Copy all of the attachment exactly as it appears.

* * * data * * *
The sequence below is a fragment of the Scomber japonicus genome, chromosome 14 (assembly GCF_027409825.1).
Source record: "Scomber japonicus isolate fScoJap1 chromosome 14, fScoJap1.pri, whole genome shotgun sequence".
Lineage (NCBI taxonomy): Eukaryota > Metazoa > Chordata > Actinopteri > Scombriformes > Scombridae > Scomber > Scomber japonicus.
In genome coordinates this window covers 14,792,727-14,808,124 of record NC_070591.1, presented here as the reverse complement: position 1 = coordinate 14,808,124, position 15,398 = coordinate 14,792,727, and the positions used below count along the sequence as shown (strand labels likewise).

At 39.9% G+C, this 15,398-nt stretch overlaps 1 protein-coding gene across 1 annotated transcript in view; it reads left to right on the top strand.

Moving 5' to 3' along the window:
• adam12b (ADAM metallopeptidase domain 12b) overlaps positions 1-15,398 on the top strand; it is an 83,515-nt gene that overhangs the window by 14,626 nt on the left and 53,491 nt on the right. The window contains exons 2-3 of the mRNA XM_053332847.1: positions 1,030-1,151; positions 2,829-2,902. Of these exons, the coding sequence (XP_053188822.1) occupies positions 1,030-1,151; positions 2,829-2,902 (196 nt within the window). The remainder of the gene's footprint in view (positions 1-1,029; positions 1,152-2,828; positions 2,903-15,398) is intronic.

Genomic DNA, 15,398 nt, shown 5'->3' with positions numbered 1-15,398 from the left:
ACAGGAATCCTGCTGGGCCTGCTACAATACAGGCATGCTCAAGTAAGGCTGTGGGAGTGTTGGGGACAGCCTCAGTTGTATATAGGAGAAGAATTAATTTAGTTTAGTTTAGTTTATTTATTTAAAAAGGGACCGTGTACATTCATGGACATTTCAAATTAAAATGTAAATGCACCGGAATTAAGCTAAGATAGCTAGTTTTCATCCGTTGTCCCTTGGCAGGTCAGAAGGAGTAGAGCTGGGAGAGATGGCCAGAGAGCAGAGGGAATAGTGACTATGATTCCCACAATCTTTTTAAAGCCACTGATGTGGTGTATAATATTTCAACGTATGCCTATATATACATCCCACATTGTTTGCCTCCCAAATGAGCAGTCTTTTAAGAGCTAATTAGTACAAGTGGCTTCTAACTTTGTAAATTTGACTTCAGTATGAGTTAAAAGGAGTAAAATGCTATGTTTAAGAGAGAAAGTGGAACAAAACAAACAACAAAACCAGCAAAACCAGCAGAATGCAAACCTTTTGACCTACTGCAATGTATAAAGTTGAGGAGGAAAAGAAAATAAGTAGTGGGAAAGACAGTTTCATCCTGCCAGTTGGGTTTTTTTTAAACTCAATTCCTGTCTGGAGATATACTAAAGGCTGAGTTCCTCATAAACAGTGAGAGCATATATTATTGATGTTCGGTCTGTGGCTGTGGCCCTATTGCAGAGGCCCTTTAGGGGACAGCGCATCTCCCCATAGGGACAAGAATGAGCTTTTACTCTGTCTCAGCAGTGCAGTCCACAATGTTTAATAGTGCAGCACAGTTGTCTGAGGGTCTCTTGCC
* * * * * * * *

The sequence below is a fragment of the Scomber japonicus genome, chromosome 14 (assembly GCF_027409825.1).
Source record: "Scomber japonicus isolate fScoJap1 chromosome 14, fScoJap1.pri, whole genome shotgun sequence".
Lineage (NCBI taxonomy): Eukaryota > Metazoa > Chordata > Actinopteri > Scombriformes > Scombridae > Scomber > Scomber japonicus.
In genome coordinates this window covers 14,792,727-14,808,124 of record NC_070591.1, presented here as the reverse complement: position 1 = coordinate 14,808,124, position 15,398 = coordinate 14,792,727, and the positions used below count along the sequence as shown (strand labels likewise).

At 39.9% G+C, this 15,398-nt stretch overlaps 1 protein-coding gene across 1 annotated transcript in view; it reads left to right on the top strand.

Moving 5' to 3' along the window:
• adam12b (ADAM metallopeptidase domain 12b) overlaps positions 1-15,398 on the top strand; it is an 83,515-nt gene that overhangs the window by 14,626 nt on the left and 53,491 nt on the right. The window contains exons 2-3 of the mRNA XM_053332847.1: positions 1,030-1,151; positions 2,829-2,902. Of these exons, the coding sequence (XP_053188822.1) occupies positions 1,030-1,151; positions 2,829-2,902 (196 nt within the window). The remainder of the gene's footprint in view (positions 1-1,029; positions 1,152-2,828; positions 2,903-15,398) is intronic.

Genomic DNA, 15,398 nt, shown 5'->3' with positions numbered 1-15,398 from the left:
ACAGGAATCCTGCTGGGCCTGCTACAATACAGGCATGCTCAAGTAAGGCTGTGGGAGTGTTGGGGACAGCCTCAGTTGTATATAGGAGAAGAATTAATTTAGTTTAGTTTAGTTTATTTATTTAAAAAGGGACCGTGTACATTCATGGACATTTCAAATTAAAATGTAAATGCACCGGAATTAAGCTAAGATAGCTAGTTTTCATCCGTTGTCCCTTGGCAGGTCAGAAGGAGTAGAGCTGGGAGAGATGGCCAGAGAGCAGAGGGAATAGTGACTATGATTCCCACAATCTTTTTAAAGCCACTGATGTGGTGTATAATATTTCAACGTATGCCTATATATACATCCCACATTGTTTGCCTCCCAAATGAGCAGTCTTTTAAGAGCTAATTAGTACAAGTGGCTTCTAACTTTGTAAATTTGACTTCAGTATGAGTTAAAAGGAGTAAAATGCTATGTTTAAGAGAGAAAGTGGAACAAAACAAACAACAAAACCAGCAAAACCAGCAGAATGCAAACCTTTTGACCTACTGCAATGTATAAAGTTGAGGAGGAAAAGAAAATAAGTAGTGGGAAAGACAGTTTCATCCTGCCAGTTGGGTTTTTTTTAAACTCAATTCCTGTCTGGAGATATACTAAAGGCTGAGTTCCTCATAAACAGTGAGAGCATATATTATTGATGTTCGGTCTGTGGCTGTGGCCCTATTGCAGAGGCCCTTTAGGGGACAGCGCATCTCCCCATAGGGACAAGAATGAGCTTTTACTCTGTCTCAGCAGTGCAGTCCACAATGTTTAATAGTGCAGCACAGTTGTCTGAGGGTCTCTTGCC